I just finished reading the new Parker Palmer book “On The Brink Of Everything”. Lots to think about. Transitions are a challenge! He wrote this as he reflected on eight decades of life, feeling gratitude for the gift that is life. In a section that speaks to the need to stay engaged in life, he reflects n becoming an elder. He laments the societal message that is sent that it is “time to withdraw from serious engagement” in such a rapidly changing world. To listen to this message is, as he writes , to rob folks of sources of “vitality, meaning and purpose”. Likewise, listening to this message of withdrawing from society “robs the world of the gifts elders have to offer” Palmer writes that when he is with elders whose world has “shrunk to the dimensions of their TV room–and who have no health problems to limit their mobility–it’s as if I’m with the walking dead. But when I am with elders who have a mind-and-heart connection with the world beyond their walls, I find their vitality contagious, even if they are confined to their homes.” (p.116)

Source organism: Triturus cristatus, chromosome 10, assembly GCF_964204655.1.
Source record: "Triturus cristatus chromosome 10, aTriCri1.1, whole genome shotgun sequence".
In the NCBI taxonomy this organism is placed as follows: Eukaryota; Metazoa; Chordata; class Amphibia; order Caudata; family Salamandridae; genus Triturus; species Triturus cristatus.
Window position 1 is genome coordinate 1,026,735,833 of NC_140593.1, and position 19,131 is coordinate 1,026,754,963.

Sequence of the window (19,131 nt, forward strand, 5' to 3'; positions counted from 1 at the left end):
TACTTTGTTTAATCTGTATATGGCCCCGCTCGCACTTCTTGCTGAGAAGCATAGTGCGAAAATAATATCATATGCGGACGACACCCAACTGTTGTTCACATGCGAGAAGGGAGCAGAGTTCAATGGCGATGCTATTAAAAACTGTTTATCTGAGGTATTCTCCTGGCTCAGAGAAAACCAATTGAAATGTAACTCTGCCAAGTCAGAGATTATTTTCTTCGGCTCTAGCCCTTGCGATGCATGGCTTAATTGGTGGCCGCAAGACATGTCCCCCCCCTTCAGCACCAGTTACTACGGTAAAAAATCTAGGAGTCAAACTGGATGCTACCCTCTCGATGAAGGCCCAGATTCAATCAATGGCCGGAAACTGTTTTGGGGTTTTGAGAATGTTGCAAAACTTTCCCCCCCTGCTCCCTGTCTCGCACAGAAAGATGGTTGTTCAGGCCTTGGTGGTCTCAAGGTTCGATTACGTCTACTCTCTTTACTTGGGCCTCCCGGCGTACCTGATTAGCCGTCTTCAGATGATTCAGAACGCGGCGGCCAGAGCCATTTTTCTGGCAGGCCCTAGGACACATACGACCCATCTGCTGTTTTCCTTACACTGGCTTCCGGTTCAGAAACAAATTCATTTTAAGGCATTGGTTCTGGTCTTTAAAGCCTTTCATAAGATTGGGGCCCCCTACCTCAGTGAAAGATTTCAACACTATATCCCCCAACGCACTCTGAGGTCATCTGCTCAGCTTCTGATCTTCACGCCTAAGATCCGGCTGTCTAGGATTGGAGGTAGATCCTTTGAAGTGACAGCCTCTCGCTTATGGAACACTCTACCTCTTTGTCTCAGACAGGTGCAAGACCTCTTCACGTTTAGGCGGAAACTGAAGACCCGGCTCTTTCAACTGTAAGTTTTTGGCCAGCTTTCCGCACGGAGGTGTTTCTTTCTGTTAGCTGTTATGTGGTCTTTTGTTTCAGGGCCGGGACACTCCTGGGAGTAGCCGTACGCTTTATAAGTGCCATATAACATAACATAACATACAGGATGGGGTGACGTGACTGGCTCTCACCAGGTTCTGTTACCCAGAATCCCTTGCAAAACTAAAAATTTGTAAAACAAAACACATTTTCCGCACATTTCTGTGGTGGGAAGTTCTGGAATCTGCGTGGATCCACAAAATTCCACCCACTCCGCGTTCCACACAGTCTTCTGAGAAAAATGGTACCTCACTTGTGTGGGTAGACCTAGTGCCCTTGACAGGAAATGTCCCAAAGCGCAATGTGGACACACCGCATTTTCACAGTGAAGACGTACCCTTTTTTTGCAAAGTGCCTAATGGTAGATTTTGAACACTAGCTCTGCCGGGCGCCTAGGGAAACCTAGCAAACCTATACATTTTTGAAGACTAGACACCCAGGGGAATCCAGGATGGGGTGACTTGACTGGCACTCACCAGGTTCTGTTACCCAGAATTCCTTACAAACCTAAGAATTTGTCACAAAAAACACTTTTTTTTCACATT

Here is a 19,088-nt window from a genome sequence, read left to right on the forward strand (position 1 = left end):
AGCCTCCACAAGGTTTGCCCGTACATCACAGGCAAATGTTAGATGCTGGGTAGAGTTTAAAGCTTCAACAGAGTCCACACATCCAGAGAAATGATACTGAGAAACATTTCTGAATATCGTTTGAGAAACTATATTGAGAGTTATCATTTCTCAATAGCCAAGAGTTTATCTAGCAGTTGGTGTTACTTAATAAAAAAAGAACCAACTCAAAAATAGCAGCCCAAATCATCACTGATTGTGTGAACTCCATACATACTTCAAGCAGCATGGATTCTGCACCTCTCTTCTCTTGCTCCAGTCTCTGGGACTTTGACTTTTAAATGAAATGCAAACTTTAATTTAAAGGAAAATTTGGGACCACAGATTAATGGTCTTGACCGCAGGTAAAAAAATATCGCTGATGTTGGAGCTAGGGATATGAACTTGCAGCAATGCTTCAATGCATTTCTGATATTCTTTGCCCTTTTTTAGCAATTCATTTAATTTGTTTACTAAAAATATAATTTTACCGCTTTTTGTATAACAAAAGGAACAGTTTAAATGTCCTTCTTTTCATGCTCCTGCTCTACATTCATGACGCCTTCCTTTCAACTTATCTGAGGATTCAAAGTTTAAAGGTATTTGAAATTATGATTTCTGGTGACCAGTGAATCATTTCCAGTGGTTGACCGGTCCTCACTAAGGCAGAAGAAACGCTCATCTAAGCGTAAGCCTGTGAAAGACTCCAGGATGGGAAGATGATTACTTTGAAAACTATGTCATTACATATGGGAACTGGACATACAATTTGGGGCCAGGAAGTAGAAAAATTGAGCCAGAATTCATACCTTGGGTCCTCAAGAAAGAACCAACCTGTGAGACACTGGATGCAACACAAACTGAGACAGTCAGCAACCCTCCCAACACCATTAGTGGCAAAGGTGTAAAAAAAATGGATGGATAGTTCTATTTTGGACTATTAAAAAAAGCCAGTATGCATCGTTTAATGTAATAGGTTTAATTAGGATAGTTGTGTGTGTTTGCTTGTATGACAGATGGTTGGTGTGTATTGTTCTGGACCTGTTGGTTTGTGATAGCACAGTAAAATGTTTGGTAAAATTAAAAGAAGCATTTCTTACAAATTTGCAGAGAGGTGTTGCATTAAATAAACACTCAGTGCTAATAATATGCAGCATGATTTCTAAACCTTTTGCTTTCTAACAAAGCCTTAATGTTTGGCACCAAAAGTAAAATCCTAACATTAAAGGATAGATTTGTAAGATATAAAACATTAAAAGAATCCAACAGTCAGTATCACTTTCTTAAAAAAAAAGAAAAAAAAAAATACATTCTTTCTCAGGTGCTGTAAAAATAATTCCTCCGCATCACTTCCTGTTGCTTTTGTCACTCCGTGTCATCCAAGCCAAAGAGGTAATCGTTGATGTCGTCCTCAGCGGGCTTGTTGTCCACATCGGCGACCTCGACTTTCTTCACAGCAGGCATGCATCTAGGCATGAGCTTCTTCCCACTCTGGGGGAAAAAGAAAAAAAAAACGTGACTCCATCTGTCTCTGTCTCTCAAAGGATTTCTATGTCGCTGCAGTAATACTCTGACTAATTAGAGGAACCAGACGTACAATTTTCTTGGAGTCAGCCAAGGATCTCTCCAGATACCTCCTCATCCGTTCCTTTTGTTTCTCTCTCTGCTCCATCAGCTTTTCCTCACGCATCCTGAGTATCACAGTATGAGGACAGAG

As so many of us enter “elder-hood” (whatever that may mean) we will be faced with many challenges. Some of us have already begun to walk that path. Again, we are reminded that we have the power to choose how we walk this walk. Palmer is reminding us, as does Jewish tradition, that as long as we have life, we have the power to choose how we live. The challenges in those choices may be daunting, but we still have that power.
A while ago, at some conference or talk, someone, as we were discussing this thing called being an elder, send me the following poem/meditation on just this issue. It seems to have come from The Live Oak Project® in California. It was written by Debby and Barry Barkan. It is a nice mediation for us, especially as summer embraces us and our Jewish souls prepare to turn to the month of Elul and the coming of another New Year. Enjoy.
DEFINITION OF AN ELDER
An Elder is a person
who is still growing
still a learner,
still with potential
and whose life continues to have
within it promise for, and
connection to the future.
An elder is still in pursuit of happiness, joy, and pleasure,
and her or his birthright to these
Moreover, and Elder is a person
who deserves respect and honor and
whose work it is to synthesize wisdom
from long life experience and to
formulate this into a legacy
for future generations.
Rabbi Richard F. Address